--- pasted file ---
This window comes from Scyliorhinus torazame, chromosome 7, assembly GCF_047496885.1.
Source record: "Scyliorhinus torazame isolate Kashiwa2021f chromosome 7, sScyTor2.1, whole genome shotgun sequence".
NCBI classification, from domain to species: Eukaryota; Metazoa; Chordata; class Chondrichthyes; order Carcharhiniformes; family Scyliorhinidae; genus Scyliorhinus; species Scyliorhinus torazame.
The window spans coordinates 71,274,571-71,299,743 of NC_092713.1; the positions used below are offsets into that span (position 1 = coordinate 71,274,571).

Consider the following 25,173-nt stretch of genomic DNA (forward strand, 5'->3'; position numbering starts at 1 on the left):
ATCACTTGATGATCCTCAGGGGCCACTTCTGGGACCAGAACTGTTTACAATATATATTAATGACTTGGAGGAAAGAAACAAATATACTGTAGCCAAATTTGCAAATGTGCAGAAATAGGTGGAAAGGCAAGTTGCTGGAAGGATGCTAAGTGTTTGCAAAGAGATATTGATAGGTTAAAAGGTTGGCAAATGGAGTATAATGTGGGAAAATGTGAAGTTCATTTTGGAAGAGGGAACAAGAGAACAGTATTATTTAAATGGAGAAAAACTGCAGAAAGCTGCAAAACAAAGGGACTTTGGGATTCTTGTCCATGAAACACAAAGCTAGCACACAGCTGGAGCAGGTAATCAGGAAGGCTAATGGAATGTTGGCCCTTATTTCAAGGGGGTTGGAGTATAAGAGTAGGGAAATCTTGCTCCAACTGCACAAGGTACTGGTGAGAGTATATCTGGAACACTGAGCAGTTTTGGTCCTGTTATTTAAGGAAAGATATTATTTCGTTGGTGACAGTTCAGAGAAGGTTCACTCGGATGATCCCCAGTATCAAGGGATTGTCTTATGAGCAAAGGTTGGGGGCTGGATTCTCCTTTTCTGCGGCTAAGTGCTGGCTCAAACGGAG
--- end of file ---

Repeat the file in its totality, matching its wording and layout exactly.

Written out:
This window comes from Scyliorhinus torazame, chromosome 7, assembly GCF_047496885.1.
Source record: "Scyliorhinus torazame isolate Kashiwa2021f chromosome 7, sScyTor2.1, whole genome shotgun sequence".
NCBI classification, from domain to species: Eukaryota; Metazoa; Chordata; class Chondrichthyes; order Carcharhiniformes; family Scyliorhinidae; genus Scyliorhinus; species Scyliorhinus torazame.
The window spans coordinates 71,274,571-71,299,743 of NC_092713.1; the positions used below are offsets into that span (position 1 = coordinate 71,274,571).

Consider the following 25,173-nt stretch of genomic DNA (forward strand, 5'->3'; position numbering starts at 1 on the left):
ATCACTTGATGATCCTCAGGGGCCACTTCTGGGACCAGAACTGTTTACAATATATATTAATGACTTGGAGGAAAGAAACAAATATACTGTAGCCAAATTTGCAAATGTGCAGAAATAGGTGGAAAGGCAAGTTGCTGGAAGGATGCTAAGTGTTTGCAAAGAGATATTGATAGGTTAAAAGGTTGGCAAATGGAGTATAATGTGGGAAAATGTGAAGTTCATTTTGGAAGAGGGAACAAGAGAACAGTATTATTTAAATGGAGAAAAACTGCAGAAAGCTGCAAAACAAAGGGACTTTGGGATTCTTGTCCATGAAACACAAAGCTAGCACACAGCTGGAGCAGGTAATCAGGAAGGCTAATGGAATGTTGGCCCTTATTTCAAGGGGGTTGGAGTATAAGAGTAGGGAAATCTTGCTCCAACTGCACAAGGTACTGGTGAGAGTATATCTGGAACACTGAGCAGTTTTGGTCCTGTTATTTAAGGAAAGATATTATTTCGTTGGTGACAGTTCAGAGAAGGTTCACTCGGATGATCCCCAGTATCAAGGGATTGTCTTATGAGCAAAGGTTGGGGGCTGGATTCTCCTTTTCTGCGGCTAAGTGCTGGCTCAAACGGAG